When he was 20 years old, Jason Fournier was at a career crossroads—unsure whether to pursue hairstyling or become a tattoo artist. Though he admittedly didn’t have an undeniable knack for either, he knew he wanted to do something creative. He eventually opted to enrol in Marvel Beauty School. Not only was it a place where he fuelled his passion for hairstyling, but it’s also where he met his wife and business partner, Jodi. Nearly 30 years have passed since he made that decision, and he hasn’t looked back.
Though the Calgary-based stylist is also now the owner of his own salon, J.Fournier Hair Design, he still makes it a goal to keep pushing himself creatively. For example, in his Contessa collection for Alberta Hairstylist, which showcased his talents in braiding and texture. “As an artist, I’ve always tried to get away from the norm and do things differently,” he says. “This look is the evolution of what I’ve been seeing in the last little while in braiding and more intricate styling.”
“As an artist, I’ve always been pushed to get away from the norm and try to do things a little bit differently.”
Set a Focal Point
When thinking of ideas for a creative photo shoot, Fournier says he starts with a centrepiece and lets his imagination run from there. In this case, he wanted to highlight the braid and started thinking of the details as he began to work with the hair.
“Everything evolves as you start getting your hands moving, but it’s important to have a strong direction and starting point that you can play off of,” he says. “We started with the blonde profile shot. From there, I knew I wanted to use twists or braids as my common element to unify the looks.”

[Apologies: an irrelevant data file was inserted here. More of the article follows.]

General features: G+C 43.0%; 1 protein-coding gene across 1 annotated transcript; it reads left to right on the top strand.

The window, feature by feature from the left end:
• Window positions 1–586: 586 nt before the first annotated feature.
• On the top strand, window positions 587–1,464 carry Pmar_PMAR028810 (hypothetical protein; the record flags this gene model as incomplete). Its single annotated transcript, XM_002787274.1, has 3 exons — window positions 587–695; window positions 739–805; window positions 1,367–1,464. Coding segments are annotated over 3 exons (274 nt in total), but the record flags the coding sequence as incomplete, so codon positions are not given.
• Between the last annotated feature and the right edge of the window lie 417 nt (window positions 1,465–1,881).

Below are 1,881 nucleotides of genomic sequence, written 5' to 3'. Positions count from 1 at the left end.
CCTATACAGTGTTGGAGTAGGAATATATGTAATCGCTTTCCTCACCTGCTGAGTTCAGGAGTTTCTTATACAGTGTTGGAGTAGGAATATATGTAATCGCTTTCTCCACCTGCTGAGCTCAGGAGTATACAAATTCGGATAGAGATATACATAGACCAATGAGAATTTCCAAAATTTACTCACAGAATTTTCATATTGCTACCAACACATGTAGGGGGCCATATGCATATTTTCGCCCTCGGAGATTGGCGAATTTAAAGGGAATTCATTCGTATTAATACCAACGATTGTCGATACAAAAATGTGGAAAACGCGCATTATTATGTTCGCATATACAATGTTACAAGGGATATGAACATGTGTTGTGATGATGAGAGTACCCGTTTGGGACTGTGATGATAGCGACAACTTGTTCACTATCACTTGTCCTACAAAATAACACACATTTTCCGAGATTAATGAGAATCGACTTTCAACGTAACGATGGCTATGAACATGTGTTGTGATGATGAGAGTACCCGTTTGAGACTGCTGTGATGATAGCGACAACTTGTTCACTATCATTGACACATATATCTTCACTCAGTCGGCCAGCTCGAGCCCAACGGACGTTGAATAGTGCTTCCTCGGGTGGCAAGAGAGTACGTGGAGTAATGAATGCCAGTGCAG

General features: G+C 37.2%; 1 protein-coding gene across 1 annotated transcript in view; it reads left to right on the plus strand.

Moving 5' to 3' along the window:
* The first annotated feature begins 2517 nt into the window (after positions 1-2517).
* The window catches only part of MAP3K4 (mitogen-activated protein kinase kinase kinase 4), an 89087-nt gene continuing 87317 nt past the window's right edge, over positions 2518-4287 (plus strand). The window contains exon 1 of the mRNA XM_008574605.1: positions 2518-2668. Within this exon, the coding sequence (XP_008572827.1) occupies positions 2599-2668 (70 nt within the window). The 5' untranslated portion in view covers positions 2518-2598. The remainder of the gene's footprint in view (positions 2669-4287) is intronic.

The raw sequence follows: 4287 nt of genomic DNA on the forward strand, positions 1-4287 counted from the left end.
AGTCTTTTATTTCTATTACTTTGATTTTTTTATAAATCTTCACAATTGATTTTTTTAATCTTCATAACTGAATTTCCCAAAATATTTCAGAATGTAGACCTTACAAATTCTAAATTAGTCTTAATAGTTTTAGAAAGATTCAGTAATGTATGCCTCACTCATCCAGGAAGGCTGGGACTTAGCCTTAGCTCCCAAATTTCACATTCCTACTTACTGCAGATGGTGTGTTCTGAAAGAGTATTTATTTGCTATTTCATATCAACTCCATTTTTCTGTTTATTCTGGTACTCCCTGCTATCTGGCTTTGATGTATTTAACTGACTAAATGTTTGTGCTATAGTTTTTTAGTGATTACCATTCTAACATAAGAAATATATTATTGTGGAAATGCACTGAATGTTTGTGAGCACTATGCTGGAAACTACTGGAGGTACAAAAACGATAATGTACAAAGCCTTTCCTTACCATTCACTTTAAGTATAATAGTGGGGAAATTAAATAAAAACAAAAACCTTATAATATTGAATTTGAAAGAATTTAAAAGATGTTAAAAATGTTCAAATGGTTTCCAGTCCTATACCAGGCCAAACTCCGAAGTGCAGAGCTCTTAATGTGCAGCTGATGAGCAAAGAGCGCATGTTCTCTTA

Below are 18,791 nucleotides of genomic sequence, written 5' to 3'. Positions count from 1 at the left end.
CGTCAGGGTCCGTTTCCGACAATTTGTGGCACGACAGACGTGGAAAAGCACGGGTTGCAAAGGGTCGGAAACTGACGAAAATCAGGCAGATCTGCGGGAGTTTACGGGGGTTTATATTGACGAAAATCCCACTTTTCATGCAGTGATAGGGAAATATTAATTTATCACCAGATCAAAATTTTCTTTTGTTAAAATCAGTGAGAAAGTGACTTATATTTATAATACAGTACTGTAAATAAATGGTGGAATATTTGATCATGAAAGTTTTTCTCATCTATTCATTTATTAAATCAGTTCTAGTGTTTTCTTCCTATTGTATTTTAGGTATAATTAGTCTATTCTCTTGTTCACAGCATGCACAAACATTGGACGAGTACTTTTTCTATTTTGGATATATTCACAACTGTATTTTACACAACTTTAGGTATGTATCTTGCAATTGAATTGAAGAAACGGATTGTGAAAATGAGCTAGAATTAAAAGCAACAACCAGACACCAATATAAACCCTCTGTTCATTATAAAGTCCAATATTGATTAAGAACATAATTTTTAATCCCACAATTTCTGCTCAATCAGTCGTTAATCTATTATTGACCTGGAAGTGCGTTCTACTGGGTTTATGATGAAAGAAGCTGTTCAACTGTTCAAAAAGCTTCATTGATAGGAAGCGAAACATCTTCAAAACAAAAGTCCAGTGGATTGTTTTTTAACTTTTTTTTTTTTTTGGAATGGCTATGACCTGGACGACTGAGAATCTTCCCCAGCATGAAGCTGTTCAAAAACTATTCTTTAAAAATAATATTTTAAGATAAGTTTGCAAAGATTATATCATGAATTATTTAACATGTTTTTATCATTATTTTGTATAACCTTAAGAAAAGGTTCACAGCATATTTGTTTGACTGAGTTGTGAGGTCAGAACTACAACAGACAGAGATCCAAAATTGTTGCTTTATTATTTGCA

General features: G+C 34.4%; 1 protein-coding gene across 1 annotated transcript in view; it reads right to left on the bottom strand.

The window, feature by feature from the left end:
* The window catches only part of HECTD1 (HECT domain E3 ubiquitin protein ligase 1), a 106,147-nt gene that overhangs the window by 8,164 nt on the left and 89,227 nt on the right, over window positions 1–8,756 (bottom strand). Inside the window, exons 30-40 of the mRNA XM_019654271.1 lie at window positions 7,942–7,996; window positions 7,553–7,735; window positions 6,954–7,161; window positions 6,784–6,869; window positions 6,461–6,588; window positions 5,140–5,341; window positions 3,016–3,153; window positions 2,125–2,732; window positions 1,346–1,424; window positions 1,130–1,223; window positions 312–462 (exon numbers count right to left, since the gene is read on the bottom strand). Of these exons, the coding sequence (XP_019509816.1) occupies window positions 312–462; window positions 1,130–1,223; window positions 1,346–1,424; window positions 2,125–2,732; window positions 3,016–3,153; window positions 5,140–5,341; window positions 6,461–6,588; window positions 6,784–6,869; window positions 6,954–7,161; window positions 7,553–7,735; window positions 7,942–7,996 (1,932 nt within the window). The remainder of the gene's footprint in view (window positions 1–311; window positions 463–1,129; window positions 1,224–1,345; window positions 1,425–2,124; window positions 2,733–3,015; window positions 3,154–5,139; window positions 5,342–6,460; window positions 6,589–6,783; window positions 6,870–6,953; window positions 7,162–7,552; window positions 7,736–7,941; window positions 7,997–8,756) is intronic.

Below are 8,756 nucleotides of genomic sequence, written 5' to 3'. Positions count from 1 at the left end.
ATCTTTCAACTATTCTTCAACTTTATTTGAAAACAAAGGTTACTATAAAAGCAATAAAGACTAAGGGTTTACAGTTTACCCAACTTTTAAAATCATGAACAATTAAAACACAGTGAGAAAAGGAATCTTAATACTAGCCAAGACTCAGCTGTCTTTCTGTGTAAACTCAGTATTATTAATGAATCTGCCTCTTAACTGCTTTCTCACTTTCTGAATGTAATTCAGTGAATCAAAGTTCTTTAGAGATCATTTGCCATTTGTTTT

In order to keep the looks softer and more delicate, Fournier utilized multiple heat styling techniques to create a mix of textures.
“I’m a big texture guy,” he says. “I always like to blend textures but not go too crazy with it; just a couple of different styles blended into one.”
Strike a Pose
When deciding on the mood of the shoot, Fournier says two words came to mind: High fashion.
“I wanted my final product to look like it belonged on the pages of Italian Vogue,” he says. “Because I’m a Sebastian artist, we’re known for our dark side, so I’m definitely attracted to that and wanted to incorporate a mysterious and moodier vibe to my photos, which is why I went for black and white.”
Teamwork can make or break a collection and Fournier says he’s thankful he had such a strong team in his corner, helping him all the way through. Even though he was working with a new photographer and amateur models, the collaborative effort came together beautifully, and he was very happy with the final product.
Looking forward, Fournier is currently collaborating on a global project, but plans on continuing to grow their salon team while also starting to work on their upcoming Contessa collection.